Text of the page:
The Revenue Sharing Act does contemplate federal control at several stages. Sections 1241(b) and (c) request state and local governments to submit a report to the Secretary of the Treasury "setting forth the amounts and purposes for which it plans to spend or obligate the funds which it expects to receive . . ." before obtaining revenue sharing funds. This provision is apparently tied in with the requirements that the funds be used only for priority expenditures, as defined in § 1222(a), that the projects funded be administered so as to ensure nondiscrimination and that the requirements concerning compliance with certain disbursement, auditing and reporting procedures and the fair labor standards of the Davis-Bacon Act be effectuated. 31 U.S.C. § 1243(a); § 1242. Penalties for noncompliance with these above requirements are set forth in the Act and include a 110 per cent repayment penalty for nonpriority expenditures and withholding of payments for other violations. 31 U.S.C. §§ 1243(a)(3), 1243(b). Other provisions provide methods by which the Secretary may monitor or evaluate compliance and thereby enforce the requirements. 31 U.S.C. § 1243(c), § 1241(a).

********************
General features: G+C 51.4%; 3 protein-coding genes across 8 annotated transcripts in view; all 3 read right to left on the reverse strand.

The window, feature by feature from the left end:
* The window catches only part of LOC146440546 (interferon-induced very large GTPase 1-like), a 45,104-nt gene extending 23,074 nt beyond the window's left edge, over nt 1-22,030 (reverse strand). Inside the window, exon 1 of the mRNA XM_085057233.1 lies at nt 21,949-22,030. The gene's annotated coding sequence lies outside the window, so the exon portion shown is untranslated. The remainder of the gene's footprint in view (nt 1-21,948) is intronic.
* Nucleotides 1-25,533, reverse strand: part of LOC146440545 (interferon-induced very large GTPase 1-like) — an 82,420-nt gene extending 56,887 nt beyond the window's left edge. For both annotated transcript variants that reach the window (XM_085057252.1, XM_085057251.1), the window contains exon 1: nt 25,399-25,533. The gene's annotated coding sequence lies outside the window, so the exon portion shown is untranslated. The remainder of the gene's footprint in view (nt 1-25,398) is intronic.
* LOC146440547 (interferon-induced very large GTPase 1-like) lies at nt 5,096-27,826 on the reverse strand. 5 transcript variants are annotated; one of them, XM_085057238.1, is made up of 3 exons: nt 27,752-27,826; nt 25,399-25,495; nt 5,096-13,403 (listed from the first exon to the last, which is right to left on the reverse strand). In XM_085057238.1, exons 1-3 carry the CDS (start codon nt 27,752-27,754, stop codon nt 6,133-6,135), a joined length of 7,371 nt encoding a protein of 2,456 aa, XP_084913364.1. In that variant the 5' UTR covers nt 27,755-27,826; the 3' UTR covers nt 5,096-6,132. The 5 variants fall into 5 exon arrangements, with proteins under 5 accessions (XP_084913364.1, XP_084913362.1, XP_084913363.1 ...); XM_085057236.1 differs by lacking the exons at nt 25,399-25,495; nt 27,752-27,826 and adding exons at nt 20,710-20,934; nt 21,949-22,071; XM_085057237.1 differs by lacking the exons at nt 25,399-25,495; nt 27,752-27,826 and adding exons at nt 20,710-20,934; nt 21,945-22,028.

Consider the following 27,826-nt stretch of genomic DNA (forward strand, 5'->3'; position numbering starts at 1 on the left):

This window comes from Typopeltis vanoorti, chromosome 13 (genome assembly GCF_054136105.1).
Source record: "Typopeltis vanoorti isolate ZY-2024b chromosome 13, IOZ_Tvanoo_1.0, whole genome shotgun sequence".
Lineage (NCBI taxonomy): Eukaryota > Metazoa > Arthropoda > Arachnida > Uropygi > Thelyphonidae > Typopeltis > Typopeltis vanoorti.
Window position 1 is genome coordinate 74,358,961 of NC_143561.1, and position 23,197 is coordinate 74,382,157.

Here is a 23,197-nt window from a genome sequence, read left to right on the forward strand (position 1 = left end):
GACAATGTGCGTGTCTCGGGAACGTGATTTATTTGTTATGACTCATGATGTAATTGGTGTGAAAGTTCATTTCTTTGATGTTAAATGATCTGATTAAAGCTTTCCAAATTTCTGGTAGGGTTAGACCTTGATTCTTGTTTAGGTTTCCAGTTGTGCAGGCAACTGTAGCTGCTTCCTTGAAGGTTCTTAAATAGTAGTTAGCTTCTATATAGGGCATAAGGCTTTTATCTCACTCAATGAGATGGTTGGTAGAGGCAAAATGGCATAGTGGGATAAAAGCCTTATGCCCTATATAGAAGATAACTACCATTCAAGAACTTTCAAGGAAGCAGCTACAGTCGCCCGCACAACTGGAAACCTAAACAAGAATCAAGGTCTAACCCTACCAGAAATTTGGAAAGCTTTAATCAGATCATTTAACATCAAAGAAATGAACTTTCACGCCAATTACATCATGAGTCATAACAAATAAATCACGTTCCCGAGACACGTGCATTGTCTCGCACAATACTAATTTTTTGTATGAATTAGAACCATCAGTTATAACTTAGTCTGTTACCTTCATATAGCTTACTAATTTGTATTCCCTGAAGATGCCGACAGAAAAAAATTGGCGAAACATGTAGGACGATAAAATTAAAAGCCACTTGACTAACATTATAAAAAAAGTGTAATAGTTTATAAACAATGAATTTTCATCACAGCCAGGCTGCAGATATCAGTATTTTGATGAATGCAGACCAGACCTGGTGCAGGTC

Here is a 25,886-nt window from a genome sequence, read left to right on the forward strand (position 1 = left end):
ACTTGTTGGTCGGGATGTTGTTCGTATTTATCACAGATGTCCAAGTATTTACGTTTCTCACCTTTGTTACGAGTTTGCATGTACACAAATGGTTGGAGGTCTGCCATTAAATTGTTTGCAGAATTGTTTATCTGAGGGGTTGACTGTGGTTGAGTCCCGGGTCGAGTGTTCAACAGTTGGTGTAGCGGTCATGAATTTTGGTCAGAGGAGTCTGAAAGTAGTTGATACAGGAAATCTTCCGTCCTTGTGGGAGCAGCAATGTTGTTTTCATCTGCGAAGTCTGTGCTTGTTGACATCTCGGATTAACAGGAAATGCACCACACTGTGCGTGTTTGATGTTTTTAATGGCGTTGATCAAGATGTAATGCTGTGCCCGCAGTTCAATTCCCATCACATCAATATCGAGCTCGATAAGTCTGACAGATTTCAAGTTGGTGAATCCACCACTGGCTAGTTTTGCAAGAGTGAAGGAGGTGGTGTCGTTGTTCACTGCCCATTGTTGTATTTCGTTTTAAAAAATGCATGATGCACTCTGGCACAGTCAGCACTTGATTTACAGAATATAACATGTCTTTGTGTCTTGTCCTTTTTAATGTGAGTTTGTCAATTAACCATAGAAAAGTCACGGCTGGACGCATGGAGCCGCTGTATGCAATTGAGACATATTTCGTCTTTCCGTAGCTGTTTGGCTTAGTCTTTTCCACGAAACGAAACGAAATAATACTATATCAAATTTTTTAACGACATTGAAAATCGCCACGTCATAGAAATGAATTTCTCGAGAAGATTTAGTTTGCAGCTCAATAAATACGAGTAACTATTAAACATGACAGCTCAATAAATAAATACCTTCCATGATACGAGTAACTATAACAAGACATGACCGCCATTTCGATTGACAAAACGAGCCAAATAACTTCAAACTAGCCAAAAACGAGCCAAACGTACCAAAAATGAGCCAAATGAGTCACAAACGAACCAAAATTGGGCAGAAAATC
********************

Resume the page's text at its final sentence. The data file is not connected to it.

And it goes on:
Despite this impressive array of federal involvement in the Revenue Sharing procedure, the Court is not persuaded that another significant and conspicuous federal act, namely NEPA, should be read into the requirements for disbursement of revenue sharing funds. The requirements enumerated above relate exclusively to compliance with specifically designated priority uses and specifically named laws. The planned use report does not relate to the amount of money to be received and, more importantly, does not entail federal approval of any specific project or confine the discretion of local governments as to the purposes for which the funds should be spent.
There are other substantial reasons which warrant the conclusion that Congress did not intend NEPA to apply to revenue sharing. The Revenue Sharing Act was enacted After NEPA was in effect and it is virtually inconceivable that if Congress had intended compliance with NEPA, it would not have so indicated in the Act. This is particularly true in light of its inclusion of other federal laws in the Act. It cannot be questioned that environmental considerations were much on the minds of legislators at the time of the revenue sharing bill's enactment. Moreover, it cannot be doubted that the applicability of NEPA to revenue sharing would have imposed such added responsibilities on the Secretary in administering revenue sharing that it likely would have been mentioned in the Act. Finally, the legislative history of NEPA indicates that Congress did not contemplate NEPA's applicability to unrestricted block grants of federal funds to states in which there was no continuing federal role in the expenditure of the funds at the local level. See 1972 Duke L.J. at 668. Therefore, it is concluded that the clear intent of the language of the Revenue Sharing Act and its legislative history also warrants dismissal of this suit.